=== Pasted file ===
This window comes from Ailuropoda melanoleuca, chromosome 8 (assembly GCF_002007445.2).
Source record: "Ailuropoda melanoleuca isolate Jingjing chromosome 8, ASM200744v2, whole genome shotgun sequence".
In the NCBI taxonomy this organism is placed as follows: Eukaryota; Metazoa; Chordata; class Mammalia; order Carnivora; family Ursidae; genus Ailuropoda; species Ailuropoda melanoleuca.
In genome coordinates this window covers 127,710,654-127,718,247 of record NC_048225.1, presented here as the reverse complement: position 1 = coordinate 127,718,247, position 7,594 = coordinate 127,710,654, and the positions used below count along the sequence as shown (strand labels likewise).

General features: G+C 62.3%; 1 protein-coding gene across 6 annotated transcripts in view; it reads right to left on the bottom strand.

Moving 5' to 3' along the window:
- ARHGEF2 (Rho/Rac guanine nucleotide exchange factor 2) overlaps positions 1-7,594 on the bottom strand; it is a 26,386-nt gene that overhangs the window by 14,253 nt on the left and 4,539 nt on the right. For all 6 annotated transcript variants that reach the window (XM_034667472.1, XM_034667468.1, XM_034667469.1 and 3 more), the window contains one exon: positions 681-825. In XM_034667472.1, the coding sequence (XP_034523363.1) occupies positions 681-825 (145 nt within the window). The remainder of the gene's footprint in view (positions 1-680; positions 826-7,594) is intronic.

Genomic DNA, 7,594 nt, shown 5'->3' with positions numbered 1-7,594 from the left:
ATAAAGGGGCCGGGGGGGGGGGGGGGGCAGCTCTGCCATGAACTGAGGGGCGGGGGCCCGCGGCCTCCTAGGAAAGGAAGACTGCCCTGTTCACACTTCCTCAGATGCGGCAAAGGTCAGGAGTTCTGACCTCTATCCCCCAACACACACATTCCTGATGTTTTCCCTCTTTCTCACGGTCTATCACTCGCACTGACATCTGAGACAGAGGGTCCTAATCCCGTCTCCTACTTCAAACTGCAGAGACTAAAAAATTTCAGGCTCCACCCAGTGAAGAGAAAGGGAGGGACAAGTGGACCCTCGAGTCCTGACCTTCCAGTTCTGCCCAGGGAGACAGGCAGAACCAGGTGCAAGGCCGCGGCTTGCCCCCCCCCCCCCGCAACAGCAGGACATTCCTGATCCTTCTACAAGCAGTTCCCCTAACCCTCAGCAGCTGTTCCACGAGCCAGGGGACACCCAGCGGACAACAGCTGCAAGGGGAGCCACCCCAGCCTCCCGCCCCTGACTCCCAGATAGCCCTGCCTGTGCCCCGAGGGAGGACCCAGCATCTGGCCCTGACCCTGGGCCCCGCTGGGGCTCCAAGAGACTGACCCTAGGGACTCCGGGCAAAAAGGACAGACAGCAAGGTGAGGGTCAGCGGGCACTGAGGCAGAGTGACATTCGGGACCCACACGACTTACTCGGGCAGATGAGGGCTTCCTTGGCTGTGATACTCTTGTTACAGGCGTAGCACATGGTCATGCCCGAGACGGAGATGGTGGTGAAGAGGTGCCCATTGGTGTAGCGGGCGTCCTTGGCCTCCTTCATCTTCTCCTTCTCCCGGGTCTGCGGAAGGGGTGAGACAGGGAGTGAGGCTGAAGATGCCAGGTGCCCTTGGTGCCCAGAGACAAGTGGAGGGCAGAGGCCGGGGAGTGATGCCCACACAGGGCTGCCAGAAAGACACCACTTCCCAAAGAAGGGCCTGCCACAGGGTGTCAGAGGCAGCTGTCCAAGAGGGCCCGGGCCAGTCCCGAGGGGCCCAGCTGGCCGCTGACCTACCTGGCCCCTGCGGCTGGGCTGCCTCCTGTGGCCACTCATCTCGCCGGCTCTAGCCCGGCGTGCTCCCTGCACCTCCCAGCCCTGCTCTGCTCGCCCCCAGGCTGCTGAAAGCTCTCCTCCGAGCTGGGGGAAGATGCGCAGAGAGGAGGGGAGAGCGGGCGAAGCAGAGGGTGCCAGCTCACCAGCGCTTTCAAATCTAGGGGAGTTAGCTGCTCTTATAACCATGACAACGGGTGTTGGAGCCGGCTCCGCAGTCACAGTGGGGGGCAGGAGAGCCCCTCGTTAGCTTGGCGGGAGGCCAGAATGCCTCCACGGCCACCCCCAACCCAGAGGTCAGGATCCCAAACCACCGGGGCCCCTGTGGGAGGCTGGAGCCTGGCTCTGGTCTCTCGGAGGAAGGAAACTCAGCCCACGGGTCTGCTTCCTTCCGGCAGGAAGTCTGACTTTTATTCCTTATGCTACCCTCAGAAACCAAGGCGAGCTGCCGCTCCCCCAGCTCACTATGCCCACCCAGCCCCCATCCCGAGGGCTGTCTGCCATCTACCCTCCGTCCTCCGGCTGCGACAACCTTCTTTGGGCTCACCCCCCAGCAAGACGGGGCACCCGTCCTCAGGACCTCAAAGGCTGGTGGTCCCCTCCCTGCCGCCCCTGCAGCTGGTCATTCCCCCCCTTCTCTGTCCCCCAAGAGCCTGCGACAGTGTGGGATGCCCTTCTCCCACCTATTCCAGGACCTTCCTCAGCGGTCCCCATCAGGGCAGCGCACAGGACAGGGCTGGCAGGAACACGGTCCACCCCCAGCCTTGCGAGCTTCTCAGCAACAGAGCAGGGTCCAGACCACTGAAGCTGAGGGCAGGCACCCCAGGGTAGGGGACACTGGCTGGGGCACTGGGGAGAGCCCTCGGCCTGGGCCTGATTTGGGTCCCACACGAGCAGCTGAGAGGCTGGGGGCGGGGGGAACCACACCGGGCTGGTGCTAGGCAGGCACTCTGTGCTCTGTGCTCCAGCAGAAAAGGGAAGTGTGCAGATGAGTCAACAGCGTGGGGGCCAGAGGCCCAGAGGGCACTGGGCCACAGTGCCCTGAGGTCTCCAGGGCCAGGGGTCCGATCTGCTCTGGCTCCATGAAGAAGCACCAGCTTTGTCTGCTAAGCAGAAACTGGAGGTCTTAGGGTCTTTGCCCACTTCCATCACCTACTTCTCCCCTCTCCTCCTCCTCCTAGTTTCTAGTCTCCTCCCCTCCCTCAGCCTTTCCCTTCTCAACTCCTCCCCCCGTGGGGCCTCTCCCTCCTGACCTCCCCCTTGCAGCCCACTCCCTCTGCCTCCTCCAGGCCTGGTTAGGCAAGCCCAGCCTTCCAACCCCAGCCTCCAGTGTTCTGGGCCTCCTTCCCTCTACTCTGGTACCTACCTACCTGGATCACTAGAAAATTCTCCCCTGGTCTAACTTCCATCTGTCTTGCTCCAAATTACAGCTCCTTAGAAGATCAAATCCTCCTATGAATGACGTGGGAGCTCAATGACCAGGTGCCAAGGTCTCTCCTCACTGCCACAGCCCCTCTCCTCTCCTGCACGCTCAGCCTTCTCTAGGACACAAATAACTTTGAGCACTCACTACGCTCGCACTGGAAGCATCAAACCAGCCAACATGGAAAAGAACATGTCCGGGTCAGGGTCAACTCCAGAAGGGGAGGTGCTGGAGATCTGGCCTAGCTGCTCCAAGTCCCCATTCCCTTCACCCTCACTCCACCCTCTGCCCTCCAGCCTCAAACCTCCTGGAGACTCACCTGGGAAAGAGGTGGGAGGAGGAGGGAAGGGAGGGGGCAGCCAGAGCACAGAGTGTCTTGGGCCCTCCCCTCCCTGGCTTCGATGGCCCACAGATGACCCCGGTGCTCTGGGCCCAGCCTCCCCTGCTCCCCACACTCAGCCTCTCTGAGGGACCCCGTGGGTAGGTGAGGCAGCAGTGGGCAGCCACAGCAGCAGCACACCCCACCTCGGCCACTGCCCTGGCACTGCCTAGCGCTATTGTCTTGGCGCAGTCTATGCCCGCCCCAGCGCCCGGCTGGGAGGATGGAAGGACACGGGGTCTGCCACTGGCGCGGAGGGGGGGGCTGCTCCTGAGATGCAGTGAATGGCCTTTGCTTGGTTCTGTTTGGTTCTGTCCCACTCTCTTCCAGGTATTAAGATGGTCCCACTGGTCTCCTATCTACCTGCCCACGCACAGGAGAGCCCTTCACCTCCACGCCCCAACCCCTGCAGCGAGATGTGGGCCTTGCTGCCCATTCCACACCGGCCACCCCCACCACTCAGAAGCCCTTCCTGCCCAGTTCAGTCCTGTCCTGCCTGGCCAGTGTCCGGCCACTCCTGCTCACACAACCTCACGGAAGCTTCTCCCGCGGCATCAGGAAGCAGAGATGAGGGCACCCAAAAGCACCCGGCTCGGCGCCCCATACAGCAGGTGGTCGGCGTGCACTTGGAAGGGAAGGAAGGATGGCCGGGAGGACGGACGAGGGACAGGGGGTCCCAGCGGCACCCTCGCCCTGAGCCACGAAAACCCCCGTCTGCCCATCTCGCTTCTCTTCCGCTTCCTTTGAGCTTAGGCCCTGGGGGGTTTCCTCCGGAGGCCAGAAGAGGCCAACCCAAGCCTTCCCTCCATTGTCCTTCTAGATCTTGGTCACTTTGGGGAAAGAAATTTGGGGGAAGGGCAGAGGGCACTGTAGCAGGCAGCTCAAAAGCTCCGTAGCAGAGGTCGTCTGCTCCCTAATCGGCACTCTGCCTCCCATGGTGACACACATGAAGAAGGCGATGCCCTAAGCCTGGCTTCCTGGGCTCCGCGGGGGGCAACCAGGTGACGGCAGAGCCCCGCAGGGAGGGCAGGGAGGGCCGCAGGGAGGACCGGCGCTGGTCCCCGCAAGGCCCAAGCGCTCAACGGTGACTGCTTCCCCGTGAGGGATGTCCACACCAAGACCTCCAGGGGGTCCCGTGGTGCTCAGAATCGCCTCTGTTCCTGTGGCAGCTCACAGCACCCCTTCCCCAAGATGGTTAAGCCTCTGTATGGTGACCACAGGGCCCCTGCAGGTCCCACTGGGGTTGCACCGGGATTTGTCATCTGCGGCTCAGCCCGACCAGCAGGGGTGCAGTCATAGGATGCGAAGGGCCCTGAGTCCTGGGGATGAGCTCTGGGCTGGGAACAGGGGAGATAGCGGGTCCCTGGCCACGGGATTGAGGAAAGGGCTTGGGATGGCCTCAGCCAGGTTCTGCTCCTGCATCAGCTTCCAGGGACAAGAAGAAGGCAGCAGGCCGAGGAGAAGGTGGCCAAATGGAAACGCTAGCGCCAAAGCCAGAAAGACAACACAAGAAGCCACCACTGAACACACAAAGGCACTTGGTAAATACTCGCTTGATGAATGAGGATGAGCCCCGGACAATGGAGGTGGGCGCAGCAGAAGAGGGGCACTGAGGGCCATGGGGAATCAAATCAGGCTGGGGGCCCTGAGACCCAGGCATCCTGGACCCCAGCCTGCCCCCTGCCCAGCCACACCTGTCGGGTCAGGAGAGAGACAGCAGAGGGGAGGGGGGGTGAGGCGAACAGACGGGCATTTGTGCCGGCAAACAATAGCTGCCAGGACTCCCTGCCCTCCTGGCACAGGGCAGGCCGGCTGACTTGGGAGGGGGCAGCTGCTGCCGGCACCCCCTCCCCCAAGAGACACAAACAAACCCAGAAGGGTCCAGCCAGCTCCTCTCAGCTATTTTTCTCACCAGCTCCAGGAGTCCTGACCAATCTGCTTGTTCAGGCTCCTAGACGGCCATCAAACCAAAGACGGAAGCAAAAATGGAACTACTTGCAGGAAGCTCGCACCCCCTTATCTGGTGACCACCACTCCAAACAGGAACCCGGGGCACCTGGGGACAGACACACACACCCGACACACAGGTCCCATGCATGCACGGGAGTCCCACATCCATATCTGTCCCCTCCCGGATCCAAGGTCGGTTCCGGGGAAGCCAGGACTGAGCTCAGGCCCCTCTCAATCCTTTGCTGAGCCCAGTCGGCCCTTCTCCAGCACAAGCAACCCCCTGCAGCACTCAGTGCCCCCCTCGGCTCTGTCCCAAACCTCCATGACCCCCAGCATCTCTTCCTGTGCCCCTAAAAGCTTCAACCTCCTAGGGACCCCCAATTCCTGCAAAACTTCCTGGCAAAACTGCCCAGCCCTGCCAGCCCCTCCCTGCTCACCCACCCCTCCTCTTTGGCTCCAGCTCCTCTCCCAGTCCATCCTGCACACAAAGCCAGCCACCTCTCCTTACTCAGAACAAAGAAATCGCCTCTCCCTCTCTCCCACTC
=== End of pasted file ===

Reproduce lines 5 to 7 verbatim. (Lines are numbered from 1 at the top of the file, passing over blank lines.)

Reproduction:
General features: G+C 62.3%; 1 protein-coding gene across 6 annotated transcripts in view; it reads right to left on the bottom strand.

Moving 5' to 3' along the window:
- ARHGEF2 (Rho/Rac guanine nucleotide exchange factor 2) overlaps positions 1-7,594 on the bottom strand; it is a 26,386-nt gene that overhangs the window by 14,253 nt on the left and 4,539 nt on the right. For all 6 annotated transcript variants that reach the window (XM_034667472.1, XM_034667468.1, XM_034667469.1 and 3 more), the window contains one exon: positions 681-825. In XM_034667472.1, the coding sequence (XP_034523363.1) occupies positions 681-825 (145 nt within the window). The remainder of the gene's footprint in view (positions 1-680; positions 826-7,594) is intronic.